Comic Review: Jem and the Misfits #1
Part origin story, part new direction, Jem and the Misfits #1 doesn’t suffer from any spinoff blues as writer Kelly Thompson, artist Jenn St-Onge, and colorist M. Victoria Robado tell the story of how they became a band and also their current attempts at relevance. The shenanigans that the Misfits have constantly been up to in Jem and the Holograms finally come back to bite them, and they have to “sell out” and have a reality TV show after their label drops them. This will give them an opportunity to indulge their “bad sides”, but it is kind of a death blow creatively. I mean have Brett Michaels, Flavor Flav, and Vince Neil have made any artistically relevant music in the past decade. (I was going to add Ozzy Osborne to this list, but the Black Sabbath reunion kicked ass.)
The comic is titled Misfits, but Thompson and St.-Onge really make the book all about Pizzazz, which makes sense because her extreme competitiveness, outsized personality, and sheer attitude. She also really loves making pop music, and her compliments about Roxy, Jetta, and Stormer’s talent come off as genuine because she doesn’t hand them out that often. In their own dysfunctional, beach volleyball playing, fist fighting way, The Misfits are Pizzazz’s real family, and she is willing to do anything possible to keep them together.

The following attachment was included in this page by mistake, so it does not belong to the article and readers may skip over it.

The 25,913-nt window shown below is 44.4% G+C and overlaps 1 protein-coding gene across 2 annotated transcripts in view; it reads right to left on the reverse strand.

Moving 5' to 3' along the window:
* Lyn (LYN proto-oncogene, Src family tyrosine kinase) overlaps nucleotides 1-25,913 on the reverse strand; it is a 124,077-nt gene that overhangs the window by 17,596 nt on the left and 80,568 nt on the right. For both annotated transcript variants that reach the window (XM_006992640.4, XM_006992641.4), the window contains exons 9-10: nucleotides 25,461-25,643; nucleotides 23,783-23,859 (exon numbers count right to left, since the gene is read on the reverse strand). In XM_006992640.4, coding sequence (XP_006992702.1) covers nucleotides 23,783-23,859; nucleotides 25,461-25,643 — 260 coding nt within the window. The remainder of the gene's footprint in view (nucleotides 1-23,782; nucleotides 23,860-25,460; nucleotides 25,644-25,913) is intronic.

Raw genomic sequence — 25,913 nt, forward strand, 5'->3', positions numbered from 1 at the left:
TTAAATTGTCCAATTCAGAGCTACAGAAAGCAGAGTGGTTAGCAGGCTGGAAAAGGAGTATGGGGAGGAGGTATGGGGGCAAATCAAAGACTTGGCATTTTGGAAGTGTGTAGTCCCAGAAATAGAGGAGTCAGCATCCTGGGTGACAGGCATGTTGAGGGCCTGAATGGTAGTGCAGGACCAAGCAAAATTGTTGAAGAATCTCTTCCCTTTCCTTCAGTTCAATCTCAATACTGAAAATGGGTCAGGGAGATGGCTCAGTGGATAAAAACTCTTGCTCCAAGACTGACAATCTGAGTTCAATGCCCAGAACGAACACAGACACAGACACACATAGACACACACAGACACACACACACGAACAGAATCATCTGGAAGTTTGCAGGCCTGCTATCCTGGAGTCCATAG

Jenn St-Onge’s art for Jem and Misfits #1 adheres closely to Sophie Campbell’s fabulous character designs in the original Jem, but she brings her own fashionable flourishes to the series. For example, she draws the Misfits kind of like chibis when they are playing beach volleyball, which adds an extra adorable factor as well as making their anger at each other that much more hilarious. Her and colorist Robado’s hellfire and skulls combo gives each knee jerk anger sequence a little extra heft and shows that the Misfits show their “affections” for each other in very different ways than their rival bands. And as a cherry on top, St-Onge designs some outrageous outfits for the Misfits, including Pizzazz’s leopard print robe that stands in stark contrast to the faded look (and color palette) of her emo outfit as a teenager. She is truly living her rock star dream.
Kelly Thompson skillfully weaves past and present in Jem and the Misfits #1 establishing their group dynamic through squabbles (And secret hugs between Clash and Pizzazz, who share a warm bond.) and fights. Jenn St.-Onge and M. Victoria Robado bring an over the top rock star flair in the art and colors to in a spinoff comic that is more Angel than Joey. (Even though it has absolutely nothing in common with those TV shows.)
Rating: 7 (out of 7)